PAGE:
Classical music review: Montclair Orchestra spins musical tales in ‘1001 Nights’
By WILLIAM AMORY
For Montclair Local
For its third season’s opening concert, “1001 Nights,” on Sunday, Sept. 22, at St. Luke’s Episcopal Church, the Montclair Orchestra played a dramatic voyage through the world in which the stories of “1001 Nights” are set.
Maestro David Chan opened the 1001 Nights concert with Rossini’s overture to his opera “Semiramide,” which Chan said could qualify for inclusion in the Persian framework of the Arabian Nights because the opera’s setting of Babylon was later subsumed into Persia.
The second work on the program was “Songs of Eternity,” a song cycle by the contemporary composer Behzad Ranjbaran on verses from the “Ruba’iyat” of Omar Khayyam. After intermission, Chan led Rimsky-Korsakov’s “Scheherazade,” bringing us right into that composer’s dramatic symphonic setting of some of the stories the bride Scheherazade told her murderous husband, to pique his interest and keep herself alive.
Rossini’s “Semiramide” overture had a litheness, an attention to detail, and sheerly beautiful phrasing that was stunning in its totality. One of Chan’s gifts is that of meeting composers where they are, taking them seriously and giving his all to communicate their work with us (even when some of their music is recycled from comedic works, as is the case with this overture!). Another of his gifts is his encouragement of his players to phrase beautifully.
Montclair resident Mahtab Foroughi introduced the second big work on the program, Behzad Ranjbaran’s “Songs of Eternity,” with a recitation of its Farsi texts by Omar Khayyam. Foroughi stood in the elevated pulpit behind the orchestra, which gave her otherwise beautiful recitation a slightly distant feel.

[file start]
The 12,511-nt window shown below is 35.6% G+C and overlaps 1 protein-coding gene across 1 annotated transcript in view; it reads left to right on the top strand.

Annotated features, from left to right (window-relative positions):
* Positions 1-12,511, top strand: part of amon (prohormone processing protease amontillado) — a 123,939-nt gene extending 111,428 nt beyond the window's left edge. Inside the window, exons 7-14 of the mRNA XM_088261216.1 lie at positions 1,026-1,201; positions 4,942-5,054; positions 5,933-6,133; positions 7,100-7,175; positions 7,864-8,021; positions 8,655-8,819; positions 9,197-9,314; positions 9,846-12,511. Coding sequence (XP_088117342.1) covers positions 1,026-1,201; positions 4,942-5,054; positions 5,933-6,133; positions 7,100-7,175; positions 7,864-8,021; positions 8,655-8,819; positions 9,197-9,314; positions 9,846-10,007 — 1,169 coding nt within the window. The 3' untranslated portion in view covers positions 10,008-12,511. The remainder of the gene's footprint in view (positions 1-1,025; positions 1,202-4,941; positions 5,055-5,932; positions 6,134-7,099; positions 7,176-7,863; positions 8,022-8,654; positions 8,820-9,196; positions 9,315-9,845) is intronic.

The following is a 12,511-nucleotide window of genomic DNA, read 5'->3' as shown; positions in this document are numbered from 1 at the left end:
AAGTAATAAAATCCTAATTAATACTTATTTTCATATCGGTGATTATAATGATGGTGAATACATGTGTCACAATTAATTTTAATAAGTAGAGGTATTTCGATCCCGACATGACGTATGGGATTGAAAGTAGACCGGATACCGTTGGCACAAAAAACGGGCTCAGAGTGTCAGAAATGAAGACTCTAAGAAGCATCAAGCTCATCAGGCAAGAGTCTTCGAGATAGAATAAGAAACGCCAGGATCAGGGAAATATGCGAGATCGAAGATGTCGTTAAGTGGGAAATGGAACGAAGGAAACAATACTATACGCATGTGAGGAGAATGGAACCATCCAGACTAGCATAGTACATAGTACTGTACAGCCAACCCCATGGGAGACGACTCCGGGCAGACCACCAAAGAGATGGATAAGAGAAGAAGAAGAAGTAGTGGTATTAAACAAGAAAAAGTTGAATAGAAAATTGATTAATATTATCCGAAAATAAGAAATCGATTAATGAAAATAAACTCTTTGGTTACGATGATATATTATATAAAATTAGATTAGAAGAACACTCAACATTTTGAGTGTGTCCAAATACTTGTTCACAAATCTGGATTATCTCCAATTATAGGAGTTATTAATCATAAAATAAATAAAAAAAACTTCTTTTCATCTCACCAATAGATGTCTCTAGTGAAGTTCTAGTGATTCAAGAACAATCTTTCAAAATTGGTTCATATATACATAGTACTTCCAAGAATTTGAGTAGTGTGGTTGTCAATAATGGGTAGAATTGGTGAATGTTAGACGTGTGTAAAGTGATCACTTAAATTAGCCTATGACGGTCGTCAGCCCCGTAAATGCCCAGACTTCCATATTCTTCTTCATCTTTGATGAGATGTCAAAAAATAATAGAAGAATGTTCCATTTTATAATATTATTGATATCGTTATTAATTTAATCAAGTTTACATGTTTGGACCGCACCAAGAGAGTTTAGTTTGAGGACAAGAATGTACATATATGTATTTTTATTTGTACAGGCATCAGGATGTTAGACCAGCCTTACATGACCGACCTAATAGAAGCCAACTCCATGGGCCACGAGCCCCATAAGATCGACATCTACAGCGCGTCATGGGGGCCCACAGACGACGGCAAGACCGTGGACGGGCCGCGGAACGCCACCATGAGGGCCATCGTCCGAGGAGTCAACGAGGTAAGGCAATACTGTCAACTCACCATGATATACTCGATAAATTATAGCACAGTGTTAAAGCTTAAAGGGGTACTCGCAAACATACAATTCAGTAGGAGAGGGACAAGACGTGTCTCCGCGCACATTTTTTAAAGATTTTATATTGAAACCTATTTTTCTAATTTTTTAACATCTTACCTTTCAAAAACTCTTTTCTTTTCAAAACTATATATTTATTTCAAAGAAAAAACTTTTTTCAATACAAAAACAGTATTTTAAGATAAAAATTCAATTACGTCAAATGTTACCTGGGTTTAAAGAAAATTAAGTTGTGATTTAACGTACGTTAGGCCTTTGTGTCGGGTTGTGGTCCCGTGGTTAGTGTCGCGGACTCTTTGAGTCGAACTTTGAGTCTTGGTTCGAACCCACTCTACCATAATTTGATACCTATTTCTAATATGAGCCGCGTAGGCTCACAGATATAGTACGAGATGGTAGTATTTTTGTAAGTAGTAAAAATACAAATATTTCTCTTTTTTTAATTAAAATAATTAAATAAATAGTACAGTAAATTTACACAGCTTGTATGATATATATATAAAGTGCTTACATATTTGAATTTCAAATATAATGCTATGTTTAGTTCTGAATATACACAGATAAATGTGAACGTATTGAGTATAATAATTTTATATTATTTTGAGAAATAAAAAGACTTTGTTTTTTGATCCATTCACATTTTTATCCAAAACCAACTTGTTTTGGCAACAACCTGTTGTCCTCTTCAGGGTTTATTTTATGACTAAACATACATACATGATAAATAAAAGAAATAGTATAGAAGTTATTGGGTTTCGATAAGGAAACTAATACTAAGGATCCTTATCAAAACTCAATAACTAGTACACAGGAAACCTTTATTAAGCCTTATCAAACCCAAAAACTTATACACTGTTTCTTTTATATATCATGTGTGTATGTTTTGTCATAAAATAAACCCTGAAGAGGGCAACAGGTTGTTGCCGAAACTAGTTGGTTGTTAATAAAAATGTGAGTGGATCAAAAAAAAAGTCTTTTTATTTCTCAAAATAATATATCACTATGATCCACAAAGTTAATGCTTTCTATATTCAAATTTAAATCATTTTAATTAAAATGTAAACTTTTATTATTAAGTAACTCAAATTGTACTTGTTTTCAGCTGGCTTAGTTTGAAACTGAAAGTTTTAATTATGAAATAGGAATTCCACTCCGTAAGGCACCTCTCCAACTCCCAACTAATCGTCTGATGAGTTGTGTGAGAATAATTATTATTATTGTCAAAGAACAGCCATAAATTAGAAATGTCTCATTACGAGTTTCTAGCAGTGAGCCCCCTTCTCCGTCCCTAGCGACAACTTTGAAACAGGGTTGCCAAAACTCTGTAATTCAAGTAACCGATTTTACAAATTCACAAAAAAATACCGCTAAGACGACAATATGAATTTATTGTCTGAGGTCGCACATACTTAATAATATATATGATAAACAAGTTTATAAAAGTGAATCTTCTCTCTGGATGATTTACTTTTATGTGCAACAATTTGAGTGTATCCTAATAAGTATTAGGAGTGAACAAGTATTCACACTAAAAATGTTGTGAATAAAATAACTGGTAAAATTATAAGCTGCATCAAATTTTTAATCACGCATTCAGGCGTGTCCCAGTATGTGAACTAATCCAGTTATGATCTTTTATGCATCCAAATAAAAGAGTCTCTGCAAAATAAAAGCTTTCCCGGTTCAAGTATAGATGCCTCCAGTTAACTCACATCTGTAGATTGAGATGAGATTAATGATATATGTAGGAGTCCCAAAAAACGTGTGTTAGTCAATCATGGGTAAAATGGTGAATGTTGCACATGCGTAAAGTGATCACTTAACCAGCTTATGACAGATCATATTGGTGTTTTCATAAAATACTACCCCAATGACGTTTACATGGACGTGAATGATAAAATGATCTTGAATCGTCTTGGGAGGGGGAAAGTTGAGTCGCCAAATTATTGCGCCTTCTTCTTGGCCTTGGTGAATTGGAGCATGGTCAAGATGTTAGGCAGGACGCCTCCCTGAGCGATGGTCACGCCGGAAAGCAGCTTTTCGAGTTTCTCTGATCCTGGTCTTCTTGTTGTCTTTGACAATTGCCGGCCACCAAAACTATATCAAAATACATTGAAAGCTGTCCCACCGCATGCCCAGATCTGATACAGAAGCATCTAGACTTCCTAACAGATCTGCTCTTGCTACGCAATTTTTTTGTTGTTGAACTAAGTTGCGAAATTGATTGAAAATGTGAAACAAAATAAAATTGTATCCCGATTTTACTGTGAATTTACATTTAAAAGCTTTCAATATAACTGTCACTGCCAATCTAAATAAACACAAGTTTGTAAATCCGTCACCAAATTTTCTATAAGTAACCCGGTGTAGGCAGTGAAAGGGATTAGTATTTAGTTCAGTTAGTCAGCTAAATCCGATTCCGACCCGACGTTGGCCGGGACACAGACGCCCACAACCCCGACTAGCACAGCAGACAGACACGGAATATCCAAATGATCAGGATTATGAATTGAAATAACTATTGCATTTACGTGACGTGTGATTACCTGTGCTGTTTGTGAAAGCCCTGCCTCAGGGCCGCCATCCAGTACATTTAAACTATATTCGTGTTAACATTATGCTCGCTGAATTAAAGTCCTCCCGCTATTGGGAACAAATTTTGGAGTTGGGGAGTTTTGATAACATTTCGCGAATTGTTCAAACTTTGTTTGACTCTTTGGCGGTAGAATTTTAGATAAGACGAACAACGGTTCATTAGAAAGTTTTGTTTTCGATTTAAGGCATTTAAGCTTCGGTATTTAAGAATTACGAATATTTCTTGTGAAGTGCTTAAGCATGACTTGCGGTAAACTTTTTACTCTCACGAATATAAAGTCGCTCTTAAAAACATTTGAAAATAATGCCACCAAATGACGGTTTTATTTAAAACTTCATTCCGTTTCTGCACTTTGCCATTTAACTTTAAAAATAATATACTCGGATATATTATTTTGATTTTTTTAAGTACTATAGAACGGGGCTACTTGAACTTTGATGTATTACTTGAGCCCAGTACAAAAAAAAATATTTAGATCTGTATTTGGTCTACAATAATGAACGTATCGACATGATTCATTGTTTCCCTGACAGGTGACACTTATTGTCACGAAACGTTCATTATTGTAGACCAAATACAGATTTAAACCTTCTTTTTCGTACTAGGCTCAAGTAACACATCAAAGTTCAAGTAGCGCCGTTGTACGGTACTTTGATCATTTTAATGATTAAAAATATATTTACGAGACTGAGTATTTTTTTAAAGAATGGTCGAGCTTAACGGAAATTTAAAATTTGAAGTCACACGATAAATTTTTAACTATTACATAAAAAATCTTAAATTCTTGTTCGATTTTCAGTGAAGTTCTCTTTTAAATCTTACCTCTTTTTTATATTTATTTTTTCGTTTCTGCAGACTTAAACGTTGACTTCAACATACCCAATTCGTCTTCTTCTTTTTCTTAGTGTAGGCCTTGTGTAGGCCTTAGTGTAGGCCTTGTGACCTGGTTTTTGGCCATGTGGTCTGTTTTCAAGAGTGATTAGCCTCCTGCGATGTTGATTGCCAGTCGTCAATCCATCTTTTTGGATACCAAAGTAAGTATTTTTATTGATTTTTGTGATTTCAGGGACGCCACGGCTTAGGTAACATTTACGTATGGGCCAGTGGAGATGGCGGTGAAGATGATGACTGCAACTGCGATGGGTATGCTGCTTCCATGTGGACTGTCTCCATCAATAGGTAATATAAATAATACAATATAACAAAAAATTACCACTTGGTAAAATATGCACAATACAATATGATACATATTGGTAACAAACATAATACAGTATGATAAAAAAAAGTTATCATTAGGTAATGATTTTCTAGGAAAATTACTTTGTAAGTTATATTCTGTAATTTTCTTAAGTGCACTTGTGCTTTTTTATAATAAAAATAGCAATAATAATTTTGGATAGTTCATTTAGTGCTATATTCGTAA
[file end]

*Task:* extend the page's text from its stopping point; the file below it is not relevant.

The soloist for the piece, soprano Gabriella Reyes, took Foroughi’s place in the pulpit to sing. Reyes is a wonderful singer. She sang with a beautiful, relaxed, yet fervent tone, and with some fine phrasing and variations in color and intensity. Her articulation of the English text was also well done. She is a talent to watch.
On this first hearing, Ranjbaran’s composition was full of beautiful sonorities and dramatic buildups and stunning climaxes. What it lacks, at least in the setting of St. Luke’s, is a sense of release, of lyric quiet. Every verse seems to be dramatized, rather than allowing one entire stanza perhaps to be a quieter, more whispered emanation from the soul. This was particularly evident in the stanza starting, “Get up my sweetest, it is dawn” which is started by the singer on one pitch with a sweet orchestral color supporting her. By the fourth, concluding verse, “And of those gone, none will return,” the crescendo of the orchestra, complete with piercing sound from the horns and brass, completely overwhelms the singer. Reyes’ fine work was not always even heard.
The concluding piece, “Scheherazade,” is at the very core of the story of “1001 Nights,” telling, in four movements, a number of the stories. Chan led a vivid telling: his players entered into a generosity of playing and dramatic spirit, always phrasing very musically while still playing with virtuosity. Time and time again, there were moments amid the repetitions of musical motifs where the phrases just kept on becoming more and more beautiful and full of character.
Andre Weker, founder and president of the Montclair Orchestra, spoke to the audience at intermission about three orchestral fellows, the students who perform with the professionals, who have found jobs in professional orchestras. This is such beautiful proof that the Montclair Orchestra is succeeding in this important part of its mission. Through its diligent mentoring, and its playing concerts at the highest level, the orchestra is succeeding brilliantly.